Com.—Tasmat, “from him also, from the purusha. ‘Variously,’ in various groups such as vasus, etc. Samprasutah, well born. Sadhyas, a species of Devas. Men those that are entitled to perforin karma; cattle, both of the village and the forest. Vayamsi, birds. The food of men, etc., The Prana and the Apana; corn and yava, to be used for making havis (oblations). Tapas, both as an indispensable adjunct to karma whose efficacy lies in the purification of the performer and as an independent means of attaining the fruits of karma. Devotion, that state of mind which precedes the mental calm and a belief in a future state necessary to the accomplishment of all human ends. Similarly, truth, i.e., avoiding falsehood and speaking out what has really happened, without harm to others. Brahmacharyam, absence of sexual intercourse. Injunction, the statement of what ought to be done.

Sloka : 2.1.8

सप्त प्राणाः प्रभवन्ति तस्मात्सप्तार्चिषः समिधः सप्त होमाः ।

सप्तेमे लोका येषु चरन्ति प्राणा गुहाशया निहिताः सप्त सप्त ॥ ८॥

sapta prāṇāḥ prabhavanti tasmātsaptārciṣaḥ samidhassaptahomāḥ |

sapta ime lokā yeṣu caranti prāṇā guhāśayā nihitāḥ sapta sapta || 8 ||

From him mare borne the seven pranas, the seven flames, their sevenfold fuel, the sevenfold oblation and these seven lokas where the pranas move, seven and seven in each living being lying in the cave, there fixed.

Commentary of Shankaracharya

Com.—Again the seven pranas, i.e., (organs of sense) in the head are born of this purusha alone. ‘Their seven flames,’ their light which enlightens their objects. Similarly, the sevenfold fuel, their sevenfold objects; for, it is by these objects that the pranas, i.e., organs of sense are fed. ‘The sevenfold oblations’, the perceptions of the sevenfold objects; for, another Sruti says:- “He offers the oblation which consists in the perception of the objects by the senses.” The seven lokas, i.e., the seats of the senses where the pranas move. The clause “where the pranas move” is intended to exclude the vital airs, i.e., prana, apana and the rest. ‘Lying in the cave,’ lying during sleep in the body or the heart. ‘Fixed,’ fixed by the creator. ‘Seven and seven’, in every living thing. The meaning of the context is that all karma performed by knowing men who propitiate their Atman and the fruits of such karma as well as the karma performed by the ignorant and their means and fruits; all these proceed only from the highest and the omniscient purusha.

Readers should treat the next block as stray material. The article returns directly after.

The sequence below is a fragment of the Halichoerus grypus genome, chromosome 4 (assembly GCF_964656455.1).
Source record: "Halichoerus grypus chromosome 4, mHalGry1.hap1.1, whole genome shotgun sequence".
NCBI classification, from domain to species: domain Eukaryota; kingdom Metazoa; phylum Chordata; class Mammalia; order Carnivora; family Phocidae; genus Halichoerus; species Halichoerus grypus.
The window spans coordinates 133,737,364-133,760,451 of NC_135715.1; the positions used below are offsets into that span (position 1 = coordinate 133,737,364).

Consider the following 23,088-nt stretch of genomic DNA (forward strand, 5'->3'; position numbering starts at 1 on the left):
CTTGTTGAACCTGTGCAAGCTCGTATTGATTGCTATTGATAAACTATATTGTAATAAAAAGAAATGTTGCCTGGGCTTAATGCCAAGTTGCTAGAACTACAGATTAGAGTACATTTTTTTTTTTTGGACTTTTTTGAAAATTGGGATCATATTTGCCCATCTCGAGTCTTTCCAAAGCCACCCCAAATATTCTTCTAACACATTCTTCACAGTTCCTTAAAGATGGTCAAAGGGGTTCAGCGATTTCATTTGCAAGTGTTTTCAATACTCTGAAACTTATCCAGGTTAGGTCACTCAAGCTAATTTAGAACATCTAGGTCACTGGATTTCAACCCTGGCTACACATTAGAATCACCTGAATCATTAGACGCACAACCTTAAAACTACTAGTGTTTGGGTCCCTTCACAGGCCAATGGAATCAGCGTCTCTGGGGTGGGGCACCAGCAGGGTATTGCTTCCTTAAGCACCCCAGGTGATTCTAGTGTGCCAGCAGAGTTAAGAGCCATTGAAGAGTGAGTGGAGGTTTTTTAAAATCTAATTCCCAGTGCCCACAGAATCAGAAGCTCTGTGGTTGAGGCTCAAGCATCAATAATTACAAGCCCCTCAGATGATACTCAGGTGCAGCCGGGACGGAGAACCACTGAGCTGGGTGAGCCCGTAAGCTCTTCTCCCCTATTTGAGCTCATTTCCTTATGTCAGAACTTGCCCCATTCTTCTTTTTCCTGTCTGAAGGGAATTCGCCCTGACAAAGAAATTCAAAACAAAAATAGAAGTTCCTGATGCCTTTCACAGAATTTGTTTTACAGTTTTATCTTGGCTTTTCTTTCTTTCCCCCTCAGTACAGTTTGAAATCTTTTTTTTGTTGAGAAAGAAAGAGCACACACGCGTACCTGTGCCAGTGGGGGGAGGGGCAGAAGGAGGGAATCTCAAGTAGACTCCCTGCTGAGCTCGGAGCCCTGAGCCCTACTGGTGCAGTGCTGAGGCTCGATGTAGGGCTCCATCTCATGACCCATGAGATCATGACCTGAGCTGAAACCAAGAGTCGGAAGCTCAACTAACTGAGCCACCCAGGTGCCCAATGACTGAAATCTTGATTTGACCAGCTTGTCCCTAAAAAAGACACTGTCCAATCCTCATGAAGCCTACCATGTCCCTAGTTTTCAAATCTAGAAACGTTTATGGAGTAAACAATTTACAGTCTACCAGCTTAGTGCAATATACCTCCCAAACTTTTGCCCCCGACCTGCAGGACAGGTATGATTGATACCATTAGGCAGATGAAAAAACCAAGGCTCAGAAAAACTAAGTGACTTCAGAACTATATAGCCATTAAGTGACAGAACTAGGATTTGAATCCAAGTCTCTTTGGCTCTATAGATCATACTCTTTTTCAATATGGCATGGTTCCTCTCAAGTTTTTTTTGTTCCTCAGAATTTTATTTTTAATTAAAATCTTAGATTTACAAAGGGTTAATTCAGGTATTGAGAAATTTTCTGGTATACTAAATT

Sloka : 2.1.9

अतः समुद्रा गिरयश्च सर्वे अस्मात्स्यन्दन्ते सिन्धवः सर्वरूपाः ।

अतश्च सर्वा ओषधयो रसश्च येनैष भूतैस्तिष्ठते ह्यन्तरात्मा ॥ ९॥

ataḥ samudrā girayaśca sarve'smātsyandante sindhavaḥ sarvarūpāḥ |

ataśca sarvā oṣadhayo rasaśca yenaiṣa bhūtaistiṣṭhate hyantarātmā || 9 ||

From him proceed the oceans and all the mountains and the diverse rivers; from him also, all the medicinal plants and taste, by which encircled by the Bhutas, i.e., gross elements, the intermediate Atman, i.e., subtle body is seated.

Commentary of Shankaracharya

Com.—‘From him,’ from the purusha. ‘The oceans’, all, the salt ocean, etc. ‘Mountains’, the Himalayas and the rest are all from this purusha. ‘Syandante,’ flow. ‘Rivers’, such as the Granges. ‘Sarvarupah,’ of many forms. From this purusha, also proceed, the medicinal plants, such as corn, yava paddy, etc. ‘Taste,’ sixfold such as sweetness, etc. ‘By which’, by which taste. ‘Bhutaih,’ by the five gross bhutas. ‘Pariveshtitah’, encircled. ‘Tishthate’, is seated. ‘The internal Atman’, the subtle body, so called, because it is the Atman, as it were, intermediate between the gross body and the soul proper.